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Air Book Reviews Capabilities and Spending

An interview with the editor of ‘Air Forces the Next Generation’ Dr Amit Gupta

Experimental Feature: Audio Read Version

Available here from Howgate Publishing

I recently had the opportunity to speak with Dr Amit Gupta to discuss a number of themes that can be found in ‘Air Forces the Next Generation’, as well as ask him about how the book came about and to find out what his plans are for the future.

This article does not review the book per se, but you may recall that Chris Croot reviewed the title in February 2020, and a link to Chris’ review can be found here.

Dr Gupta is an Associate Professor at the United States Air Force Air War College at Maxwell Air Force Base.  Over the past 15 years he has worked with students drawn from a wide range of air forces.  Dr Gupta’s experience, namely that each nation has a different perception of air power, led him to assemble and edit the ‘Next Generation’ book.  His primary aim was to provide a broad canvas as to how disparate nations look at air power.  The target was to cover 16 different countries.  Only Chile and New Zealand were ‘no shows’ from the original wish list.  Dr Gupta felt that a study of New Zealand’s view on air power would have been particularly interesting, given its decision almost 20 years ago to dispose of its fast jet fleet, a capability he believes the nation will never be able to re-generate.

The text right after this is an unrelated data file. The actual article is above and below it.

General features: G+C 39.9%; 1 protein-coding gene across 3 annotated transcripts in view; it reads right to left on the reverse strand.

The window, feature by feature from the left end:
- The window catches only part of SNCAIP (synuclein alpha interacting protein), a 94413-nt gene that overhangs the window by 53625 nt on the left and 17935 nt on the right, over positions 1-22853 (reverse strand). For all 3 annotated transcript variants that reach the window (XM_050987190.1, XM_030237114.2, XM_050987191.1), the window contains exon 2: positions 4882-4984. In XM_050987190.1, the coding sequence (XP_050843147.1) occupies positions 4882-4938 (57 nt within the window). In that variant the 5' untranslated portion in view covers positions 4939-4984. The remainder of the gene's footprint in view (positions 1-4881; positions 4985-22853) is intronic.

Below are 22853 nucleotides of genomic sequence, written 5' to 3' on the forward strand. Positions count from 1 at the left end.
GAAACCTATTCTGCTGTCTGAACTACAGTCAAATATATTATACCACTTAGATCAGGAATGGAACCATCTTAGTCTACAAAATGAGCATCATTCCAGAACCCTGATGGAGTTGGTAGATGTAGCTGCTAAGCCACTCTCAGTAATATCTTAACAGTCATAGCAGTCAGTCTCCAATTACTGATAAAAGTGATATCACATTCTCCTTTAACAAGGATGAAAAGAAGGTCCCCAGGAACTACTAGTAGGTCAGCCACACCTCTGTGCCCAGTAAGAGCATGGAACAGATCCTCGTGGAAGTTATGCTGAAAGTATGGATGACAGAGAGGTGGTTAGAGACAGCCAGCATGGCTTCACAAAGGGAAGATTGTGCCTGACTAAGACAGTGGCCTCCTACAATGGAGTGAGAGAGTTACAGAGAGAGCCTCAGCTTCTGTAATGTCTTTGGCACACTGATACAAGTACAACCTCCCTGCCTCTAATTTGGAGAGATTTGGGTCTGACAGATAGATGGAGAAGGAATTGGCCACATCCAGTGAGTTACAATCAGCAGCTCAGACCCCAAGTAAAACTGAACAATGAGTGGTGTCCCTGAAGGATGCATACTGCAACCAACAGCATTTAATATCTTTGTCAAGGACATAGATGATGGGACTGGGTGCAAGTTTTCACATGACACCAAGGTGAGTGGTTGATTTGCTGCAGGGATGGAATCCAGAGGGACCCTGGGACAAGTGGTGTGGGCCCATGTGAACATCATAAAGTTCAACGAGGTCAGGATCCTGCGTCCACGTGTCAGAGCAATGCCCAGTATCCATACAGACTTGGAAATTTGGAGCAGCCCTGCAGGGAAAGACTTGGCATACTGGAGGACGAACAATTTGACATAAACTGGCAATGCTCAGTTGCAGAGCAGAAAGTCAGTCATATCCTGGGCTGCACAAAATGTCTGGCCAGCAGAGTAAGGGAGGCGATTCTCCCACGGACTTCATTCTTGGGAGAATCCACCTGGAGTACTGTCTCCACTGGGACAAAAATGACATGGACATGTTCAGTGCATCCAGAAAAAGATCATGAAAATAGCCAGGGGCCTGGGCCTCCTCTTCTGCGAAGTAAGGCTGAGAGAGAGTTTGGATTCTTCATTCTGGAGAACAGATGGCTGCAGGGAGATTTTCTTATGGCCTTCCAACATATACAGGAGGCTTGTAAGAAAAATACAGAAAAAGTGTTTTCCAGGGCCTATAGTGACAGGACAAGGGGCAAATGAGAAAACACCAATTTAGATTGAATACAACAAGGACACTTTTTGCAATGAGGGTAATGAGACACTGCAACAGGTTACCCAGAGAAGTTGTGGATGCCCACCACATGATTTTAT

A second and highly laudable aim was to encourage as many young writers as possible to dip their creative toes into the world of air power.  The chapters on Indonesia and Taiwan are excellent examples of young writers at work.

Ultimately, the span of the book is both significant and impressive, covering as it does nations such as Kenya, where the requirements for air power are quite modest, to the behemoth that is China, which is looking to develop a powerful air as well as a space capability.  Whether it is the United States or Kenya, every nation is asking its air force to perform tasks and roles they have never done before.  That response and reaction has to be done in a time of financial constraint and uncertainty.  Developing new capabilities has to be done by targeting critical skills and modernising in a particular way, rather than taking a blanket approach; a technique that may have worked 30-40 years ago but not today.

Air Power politics 

Dr Gupta’s view of the aviation market comprises not just the aircraft, or even the weapon systems.  Dr Gupta says that ‘intellectual exports’ need to be included as an integral part of the process and this can present certain programmes and regions significant problems.  The Eurofighter Typhoon, for example, has had significant success on the export market, notably in the Middle East, but any programme that relies on collaboration and partnering will struggle to achieve full access in all areas.